Avery Delacorte is on her way home to Brookline for a college break when her plane goes down over the Rocky Mountains. Survival seems tough, but Avery's return to civilisation, and school, is unexpectedly more challenging by a long shot.
Avery is a typical college student, in that she's not quite sure who she is. In fact, she came to college hoping to reinvent herself, but still feels like a fake. The only place she feels at home is in the water, and even then, swimming is fraught with stress related to being the best, and making sure you're keeping the coach happy, and playing well with the team.
When Avery gets on the plane to fly across the country, heading home for a break, she finds herself next to Colin Shea, with whom she shares a swim team, and not much else. She plugs in her headphones, hoping to ignore him the whole way home, but the plane's unexpected descent into a lake in the Rocky Mountains changes everything.
Five days later, Avery is rescued, taken home, and hospitalised for exposure, frostbite, and a host of other ills. Once she's released into the care of her family, they, and she, realise she has a far more insidious problem, one not evident from looking at her – Avery is suffering from PTSD, and all she can do is work through it.
As more of Avery's story unfolds, she reveals what happened during her five days in the wilderness, and discovers how she can find her peace and move on with her life.
Girl Underwater certainly doesn't fall under one of my genre favourites, and probably had I encountered it in a bookstore or what have you I would have passed it by without a second glance. Bearing that in mind, I found the story to be compelling and also thoughtfully written, with a lovely sincerity running through the narrative voice.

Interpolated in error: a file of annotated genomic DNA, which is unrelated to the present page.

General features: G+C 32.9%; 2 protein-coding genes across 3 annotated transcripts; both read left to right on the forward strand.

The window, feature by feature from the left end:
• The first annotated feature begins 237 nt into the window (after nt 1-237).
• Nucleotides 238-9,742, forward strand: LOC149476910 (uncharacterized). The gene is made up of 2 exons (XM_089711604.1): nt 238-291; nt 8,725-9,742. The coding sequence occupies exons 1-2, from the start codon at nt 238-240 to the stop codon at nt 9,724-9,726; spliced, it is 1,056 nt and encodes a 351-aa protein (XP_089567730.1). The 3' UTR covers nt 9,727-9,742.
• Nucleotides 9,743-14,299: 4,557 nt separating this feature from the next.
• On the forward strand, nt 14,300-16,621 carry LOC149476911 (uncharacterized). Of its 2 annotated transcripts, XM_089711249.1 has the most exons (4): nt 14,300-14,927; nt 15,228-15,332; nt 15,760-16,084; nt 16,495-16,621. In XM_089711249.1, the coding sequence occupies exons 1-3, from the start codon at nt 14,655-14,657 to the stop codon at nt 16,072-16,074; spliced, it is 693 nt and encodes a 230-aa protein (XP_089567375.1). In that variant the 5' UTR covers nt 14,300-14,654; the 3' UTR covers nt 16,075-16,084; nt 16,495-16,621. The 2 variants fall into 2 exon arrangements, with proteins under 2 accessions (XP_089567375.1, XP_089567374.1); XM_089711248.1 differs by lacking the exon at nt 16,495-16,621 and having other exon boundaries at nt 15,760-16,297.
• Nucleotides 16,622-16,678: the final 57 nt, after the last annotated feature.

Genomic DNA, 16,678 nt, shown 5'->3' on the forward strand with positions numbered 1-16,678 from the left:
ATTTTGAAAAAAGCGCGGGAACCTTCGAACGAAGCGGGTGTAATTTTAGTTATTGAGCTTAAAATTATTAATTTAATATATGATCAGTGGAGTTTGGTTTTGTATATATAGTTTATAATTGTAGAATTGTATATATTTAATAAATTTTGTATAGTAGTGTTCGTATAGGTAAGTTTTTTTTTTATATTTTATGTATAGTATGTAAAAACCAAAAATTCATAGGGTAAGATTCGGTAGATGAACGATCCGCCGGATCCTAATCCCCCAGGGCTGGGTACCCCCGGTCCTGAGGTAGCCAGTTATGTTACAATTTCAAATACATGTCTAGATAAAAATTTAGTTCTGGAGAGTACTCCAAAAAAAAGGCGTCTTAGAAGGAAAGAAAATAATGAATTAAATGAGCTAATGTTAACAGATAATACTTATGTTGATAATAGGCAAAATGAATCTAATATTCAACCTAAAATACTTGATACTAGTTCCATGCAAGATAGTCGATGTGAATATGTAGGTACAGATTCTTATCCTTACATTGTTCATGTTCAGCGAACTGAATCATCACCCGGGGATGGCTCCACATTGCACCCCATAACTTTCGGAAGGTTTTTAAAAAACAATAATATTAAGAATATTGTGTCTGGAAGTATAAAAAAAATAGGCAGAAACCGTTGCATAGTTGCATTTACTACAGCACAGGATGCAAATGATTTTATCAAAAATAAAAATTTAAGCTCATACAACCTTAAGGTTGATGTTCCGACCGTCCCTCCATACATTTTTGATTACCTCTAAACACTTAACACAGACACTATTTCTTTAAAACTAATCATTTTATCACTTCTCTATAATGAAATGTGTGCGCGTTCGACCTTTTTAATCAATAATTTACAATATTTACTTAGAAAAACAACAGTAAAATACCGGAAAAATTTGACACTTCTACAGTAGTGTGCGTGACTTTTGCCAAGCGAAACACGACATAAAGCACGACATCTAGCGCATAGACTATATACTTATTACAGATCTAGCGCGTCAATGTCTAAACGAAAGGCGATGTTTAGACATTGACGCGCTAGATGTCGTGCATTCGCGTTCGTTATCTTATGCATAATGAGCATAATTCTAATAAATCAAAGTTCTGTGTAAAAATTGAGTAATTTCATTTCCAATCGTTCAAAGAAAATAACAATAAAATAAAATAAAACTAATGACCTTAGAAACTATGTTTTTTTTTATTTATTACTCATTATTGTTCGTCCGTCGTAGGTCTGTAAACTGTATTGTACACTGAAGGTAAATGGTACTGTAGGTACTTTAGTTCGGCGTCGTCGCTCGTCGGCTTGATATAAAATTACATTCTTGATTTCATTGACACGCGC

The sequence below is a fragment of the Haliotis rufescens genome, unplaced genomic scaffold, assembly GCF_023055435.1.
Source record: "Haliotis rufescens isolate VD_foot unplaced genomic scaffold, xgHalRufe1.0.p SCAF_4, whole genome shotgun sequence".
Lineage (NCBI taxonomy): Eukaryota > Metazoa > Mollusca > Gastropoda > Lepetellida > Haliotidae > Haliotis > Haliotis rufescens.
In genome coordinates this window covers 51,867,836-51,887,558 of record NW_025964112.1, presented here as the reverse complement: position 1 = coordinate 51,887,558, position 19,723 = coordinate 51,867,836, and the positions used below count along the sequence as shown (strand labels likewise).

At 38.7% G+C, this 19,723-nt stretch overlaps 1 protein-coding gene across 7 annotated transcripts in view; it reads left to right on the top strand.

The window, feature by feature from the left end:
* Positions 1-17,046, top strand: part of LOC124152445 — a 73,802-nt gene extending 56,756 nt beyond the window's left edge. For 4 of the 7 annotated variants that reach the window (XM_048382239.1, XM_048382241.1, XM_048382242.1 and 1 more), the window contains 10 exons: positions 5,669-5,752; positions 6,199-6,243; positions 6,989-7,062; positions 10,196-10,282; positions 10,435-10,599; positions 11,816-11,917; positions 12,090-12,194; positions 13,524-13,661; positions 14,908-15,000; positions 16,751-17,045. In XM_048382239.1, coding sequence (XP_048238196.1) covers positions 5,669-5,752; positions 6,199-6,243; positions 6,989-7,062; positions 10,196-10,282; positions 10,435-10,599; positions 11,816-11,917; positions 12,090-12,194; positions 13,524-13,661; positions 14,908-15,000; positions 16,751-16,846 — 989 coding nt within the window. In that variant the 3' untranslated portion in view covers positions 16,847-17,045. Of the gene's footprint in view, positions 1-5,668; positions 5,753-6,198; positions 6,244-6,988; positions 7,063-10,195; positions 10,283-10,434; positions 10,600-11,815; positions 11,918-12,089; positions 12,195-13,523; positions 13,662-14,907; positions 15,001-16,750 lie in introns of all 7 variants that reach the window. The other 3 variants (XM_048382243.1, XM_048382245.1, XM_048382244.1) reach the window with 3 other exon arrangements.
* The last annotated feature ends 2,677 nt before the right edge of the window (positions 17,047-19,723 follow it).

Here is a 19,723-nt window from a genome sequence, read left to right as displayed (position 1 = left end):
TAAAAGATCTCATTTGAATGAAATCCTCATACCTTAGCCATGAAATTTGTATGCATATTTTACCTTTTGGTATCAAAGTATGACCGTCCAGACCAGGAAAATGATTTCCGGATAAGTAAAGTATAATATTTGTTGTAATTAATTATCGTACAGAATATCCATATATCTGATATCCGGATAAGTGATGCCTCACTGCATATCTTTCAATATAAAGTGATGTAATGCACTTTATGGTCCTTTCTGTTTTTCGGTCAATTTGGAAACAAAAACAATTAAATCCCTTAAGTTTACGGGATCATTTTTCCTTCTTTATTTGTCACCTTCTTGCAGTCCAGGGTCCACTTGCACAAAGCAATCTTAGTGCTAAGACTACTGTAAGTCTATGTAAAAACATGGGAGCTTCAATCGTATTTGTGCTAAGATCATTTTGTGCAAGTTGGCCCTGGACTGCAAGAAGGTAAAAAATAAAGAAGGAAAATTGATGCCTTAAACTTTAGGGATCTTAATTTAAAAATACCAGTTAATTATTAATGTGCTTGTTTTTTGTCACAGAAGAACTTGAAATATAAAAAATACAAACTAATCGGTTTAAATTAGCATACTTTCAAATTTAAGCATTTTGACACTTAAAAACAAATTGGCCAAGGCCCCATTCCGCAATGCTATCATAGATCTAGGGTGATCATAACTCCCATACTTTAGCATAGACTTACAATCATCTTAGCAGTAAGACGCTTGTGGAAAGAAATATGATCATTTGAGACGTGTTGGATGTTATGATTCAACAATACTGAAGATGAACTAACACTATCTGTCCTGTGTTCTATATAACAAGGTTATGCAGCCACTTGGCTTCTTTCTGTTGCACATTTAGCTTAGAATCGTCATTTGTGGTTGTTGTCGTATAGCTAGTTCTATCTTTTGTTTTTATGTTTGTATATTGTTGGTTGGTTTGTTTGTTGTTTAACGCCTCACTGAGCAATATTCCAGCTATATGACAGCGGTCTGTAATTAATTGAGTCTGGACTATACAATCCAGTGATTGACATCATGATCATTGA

Girl Underwater is written from the point of view of Avery, and is her current story interspersed with her recollections of the crash and subsequent survival. It's definitely well written, because obviously you know she survives, but the tension of how will she get out of this is very much present in the flashbacks. Her PTSD, odd behaviour, thought processes of being in denial about how she's feeling and her coping mechanisms all seem very realistic and certainly not at odds with reality. Her character is sympathetic but extremely three dimensional, and the narrative voice displays the other characters beautifully from Avery's point of view: in that they are always tinted with Avery. Some authors forget when they're writing from the first person that all the secondary characters need to be written from that point of view also, but not Kells. Avery's voice is constantly authentic.
The plot is well paced, with good character development and self discovery. I wasn't nuts about the very end, but I can live with it. It was in keeping with the narrative voice, which I found to have a youthfulness about it that a lot of writers seem incapable of accessing. Avery is young. This book is young. Maybe a bit inexperienced, I mean, it's a first novel after all, but that sits beautifully with the story. Kells will only get better with experience, and this is a cracker of a first novel.
I'd suggest a younger audience, (not kids, but college kids absolutely) because the voice is so authentic and the ameliorating experience of college and growing up and relationships is so well portrayed in this story that I feel like reading it young would be great. I'm not saying not to read it if you're no longer in college, it's certainly relatable and emotionally charged none the less.